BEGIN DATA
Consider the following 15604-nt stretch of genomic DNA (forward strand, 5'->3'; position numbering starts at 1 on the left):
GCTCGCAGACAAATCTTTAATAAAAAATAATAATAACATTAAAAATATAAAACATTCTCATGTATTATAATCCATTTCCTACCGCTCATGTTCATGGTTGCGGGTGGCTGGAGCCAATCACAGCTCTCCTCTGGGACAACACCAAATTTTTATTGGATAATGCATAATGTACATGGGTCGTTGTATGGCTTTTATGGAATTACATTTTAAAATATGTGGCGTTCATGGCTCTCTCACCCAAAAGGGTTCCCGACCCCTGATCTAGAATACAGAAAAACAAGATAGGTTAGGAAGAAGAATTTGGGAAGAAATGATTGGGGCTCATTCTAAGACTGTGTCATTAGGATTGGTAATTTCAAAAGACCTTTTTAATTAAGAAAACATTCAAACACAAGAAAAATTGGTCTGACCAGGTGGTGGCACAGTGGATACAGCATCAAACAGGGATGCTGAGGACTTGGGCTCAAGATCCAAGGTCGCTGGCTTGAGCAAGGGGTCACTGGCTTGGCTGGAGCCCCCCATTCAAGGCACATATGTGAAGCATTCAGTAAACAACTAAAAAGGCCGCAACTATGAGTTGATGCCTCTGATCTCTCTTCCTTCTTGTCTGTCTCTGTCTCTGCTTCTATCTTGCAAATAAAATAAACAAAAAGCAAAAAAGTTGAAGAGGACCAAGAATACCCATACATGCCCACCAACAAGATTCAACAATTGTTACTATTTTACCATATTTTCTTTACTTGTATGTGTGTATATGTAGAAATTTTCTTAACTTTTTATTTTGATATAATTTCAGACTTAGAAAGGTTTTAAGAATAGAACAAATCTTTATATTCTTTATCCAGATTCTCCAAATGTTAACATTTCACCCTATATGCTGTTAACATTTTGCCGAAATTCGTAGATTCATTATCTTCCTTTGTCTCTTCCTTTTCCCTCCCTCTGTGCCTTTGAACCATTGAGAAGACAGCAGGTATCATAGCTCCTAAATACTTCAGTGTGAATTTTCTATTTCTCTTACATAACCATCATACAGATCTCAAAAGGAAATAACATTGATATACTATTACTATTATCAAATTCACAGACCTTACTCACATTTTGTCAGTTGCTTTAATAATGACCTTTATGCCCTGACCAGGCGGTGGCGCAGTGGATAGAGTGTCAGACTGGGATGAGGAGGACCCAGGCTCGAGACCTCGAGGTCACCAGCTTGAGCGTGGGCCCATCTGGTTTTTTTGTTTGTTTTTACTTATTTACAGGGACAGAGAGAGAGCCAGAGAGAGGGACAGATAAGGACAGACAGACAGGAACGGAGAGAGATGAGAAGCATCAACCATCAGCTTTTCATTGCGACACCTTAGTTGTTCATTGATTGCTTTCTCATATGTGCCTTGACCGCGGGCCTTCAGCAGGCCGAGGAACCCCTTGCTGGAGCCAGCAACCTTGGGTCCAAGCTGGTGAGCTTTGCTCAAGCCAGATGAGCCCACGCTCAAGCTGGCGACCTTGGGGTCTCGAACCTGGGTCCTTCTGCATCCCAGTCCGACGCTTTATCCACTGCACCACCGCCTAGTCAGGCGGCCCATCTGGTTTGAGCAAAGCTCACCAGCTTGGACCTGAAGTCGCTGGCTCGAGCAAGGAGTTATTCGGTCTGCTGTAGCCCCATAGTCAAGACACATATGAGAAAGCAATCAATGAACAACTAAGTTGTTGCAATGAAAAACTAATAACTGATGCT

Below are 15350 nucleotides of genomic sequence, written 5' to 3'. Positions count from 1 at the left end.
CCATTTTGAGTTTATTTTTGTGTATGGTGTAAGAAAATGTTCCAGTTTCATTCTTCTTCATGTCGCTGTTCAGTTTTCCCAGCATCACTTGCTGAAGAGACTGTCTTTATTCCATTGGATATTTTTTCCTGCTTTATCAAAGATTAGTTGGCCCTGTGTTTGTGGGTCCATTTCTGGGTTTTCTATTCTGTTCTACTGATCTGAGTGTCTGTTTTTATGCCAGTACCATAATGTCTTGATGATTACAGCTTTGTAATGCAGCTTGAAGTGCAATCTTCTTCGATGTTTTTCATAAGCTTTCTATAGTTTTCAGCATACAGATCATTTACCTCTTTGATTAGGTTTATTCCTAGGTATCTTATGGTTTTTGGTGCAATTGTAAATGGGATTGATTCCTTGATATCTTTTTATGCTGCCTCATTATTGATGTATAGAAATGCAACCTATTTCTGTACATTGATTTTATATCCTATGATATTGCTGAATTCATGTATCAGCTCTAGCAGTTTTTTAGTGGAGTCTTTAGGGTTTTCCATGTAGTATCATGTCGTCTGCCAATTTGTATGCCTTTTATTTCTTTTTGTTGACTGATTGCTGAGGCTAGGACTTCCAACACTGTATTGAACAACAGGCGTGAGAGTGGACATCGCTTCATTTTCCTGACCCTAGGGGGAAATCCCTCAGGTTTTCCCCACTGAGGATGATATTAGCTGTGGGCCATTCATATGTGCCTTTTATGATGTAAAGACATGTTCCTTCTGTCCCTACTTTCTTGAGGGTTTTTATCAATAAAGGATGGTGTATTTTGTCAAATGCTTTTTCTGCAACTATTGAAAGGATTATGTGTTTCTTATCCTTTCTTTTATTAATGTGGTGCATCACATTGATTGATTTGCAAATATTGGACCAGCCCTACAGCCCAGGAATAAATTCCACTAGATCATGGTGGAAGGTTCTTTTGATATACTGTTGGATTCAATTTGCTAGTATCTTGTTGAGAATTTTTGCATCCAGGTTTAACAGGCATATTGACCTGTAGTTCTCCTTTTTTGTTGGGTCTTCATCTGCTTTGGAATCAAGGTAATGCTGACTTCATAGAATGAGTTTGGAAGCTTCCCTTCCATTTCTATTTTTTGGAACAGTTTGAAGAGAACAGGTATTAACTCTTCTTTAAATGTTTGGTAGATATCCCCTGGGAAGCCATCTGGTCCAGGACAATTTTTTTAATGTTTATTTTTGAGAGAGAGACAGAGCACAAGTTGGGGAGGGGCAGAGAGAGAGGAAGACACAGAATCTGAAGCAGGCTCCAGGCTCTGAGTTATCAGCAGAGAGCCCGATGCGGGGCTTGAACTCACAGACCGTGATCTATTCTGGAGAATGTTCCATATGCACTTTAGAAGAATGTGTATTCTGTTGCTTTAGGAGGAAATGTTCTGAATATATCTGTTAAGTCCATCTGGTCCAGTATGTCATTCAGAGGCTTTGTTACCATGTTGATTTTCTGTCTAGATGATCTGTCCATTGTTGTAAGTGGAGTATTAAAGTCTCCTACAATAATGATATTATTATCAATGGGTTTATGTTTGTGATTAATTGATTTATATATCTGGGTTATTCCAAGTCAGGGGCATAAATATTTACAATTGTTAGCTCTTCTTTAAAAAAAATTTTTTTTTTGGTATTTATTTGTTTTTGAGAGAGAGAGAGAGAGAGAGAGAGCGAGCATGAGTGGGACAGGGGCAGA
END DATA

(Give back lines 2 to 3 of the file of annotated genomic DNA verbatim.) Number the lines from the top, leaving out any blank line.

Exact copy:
GCTCGCAGACAAATCTTTAATAAAAAATAATAATAACATTAAAAATATAAAACATTCTCATGTATTATAATCCATTTCCTACCGCTCATGTTCATGGTTGCGGGTGGCTGGAGCCAATCACAGCTCTCCTCTGGGACAACACCAAATTTTTATTGGATAATGCATAATGTACATGGGTCGTTGTATGGCTTTTATGGAATTACATTTTAAAATATGTGGCGTTCATGGCTCTCTCACCCAAAAGGGTTCCCGACCCCTGATCTAGAATACAGAAAAACAAGATAGGTTAGGAAGAAGAATTTGGGAAGAAATGATTGGGGCTCATTCTAAGACTGTGTCATTAGGATTGGTAATTTCAAAAGACCTTTTTAATTAAGAAAACATTCAAACACAAGAAAAATTGGTCTGACCAGGTGGTGGCACAGTGGATACAGCATCAAACAGGGATGCTGAGGACTTGGGCTCAAGATCCAAGGTCGCTGGCTTGAGCAAGGGGTCACTGGCTTGGCTGGAGCCCCCCATTCAAGGCACATATGTGAAGCATTCAGTAAACAACTAAAAAGGCCGCAACTATGAGTTGATGCCTCTGATCTCTCTTCCTTCTTGTCTGTCTCTGTCTCTGCTTCTATCTTGCAAATAAAATAAACAAAAAGCAAAAAAGTTGAAGAGGACCAAGAATACCCATACATGCCCACCAACAAGATTCAACAATTGTTACTATTTTACCATATTTTCTTTACTTGTATGTGTGTATATGTAGAAATTTTCTTAACTTTTTATTTTGATATAATTTCAGACTTAGAAAGGTTTTAAGAATAGAACAAATCTTTATATTCTTTATCCAGATTCTCCAAATGTTAACATTTCACCCTATATGCTGTTAACATTTTGCCGAAATTCGTAGATTCATTATCTTCCTTTGTCTCTTCCTTTTCCCTCCCTCTGTGCCTTTGAACCATTGAGAAGACAGCAGGTATCATAGCTCCTAAATACTTCAGTGTGAATTTTCTATTTCTCTTACATAACCATCATACAGATCTCAAAAGGAAATAACATTGATATACTATTACTATTATCAAATTCACAGACCTTACTCACATTTTGTCAGTTGCTTTAATAATGACCTTTATGCCCTGACCAGGCGGTGGCGCAGTGGATAGAGTGTCAGACTGGGATGAGGAGGACCCAGGCTCGAGACCTCGAGGTCACCAGCTTGAGCGTGGGCCCATCTGGTTTTTTTGTTTGTTTTTACTTATTTACAGGGACAGAGAGAGAGCCAGAGAGAGGGACAGATAAGGACAGACAGACAGGAACGGAGAGAGATGAGAAGCATCAACCATCAGCTTTTCATTGCGACACCTTAGTTGTTCATTGATTGCTTTCTCATATGTGCCTTGACCGCGGGCCTTCAGCAGGCCGAGGAACCCCTTGCTGGAGCCAGCAACCTTGGGTCCAAGCTGGTGAGCTTTGCTCAAGCCAGATGAGCCCACGCTCAAGCTGGCGACCTTGGGGTCTCGAACCTGGGTCCTTCTGCATCCCAGTCCGACGCTTTATCCACTGCACCACCGCCTAGTCAGGCGGCCCATCTGGTTTGAGCAAAGCTCACCAGCTTGGACCTGAAGTCGCTGGCTCGAGCAAGGAGTTATTCGGTCTGCTGTAGCCCCATAGTCAAGACACATATGAGAAAGCAATCAATGAACAACTAAGTTGTTGCAATGAAAAACTAATAACTGATGCT

Below are 15350 nucleotides of genomic sequence, written 5' to 3'. Positions count from 1 at the left end.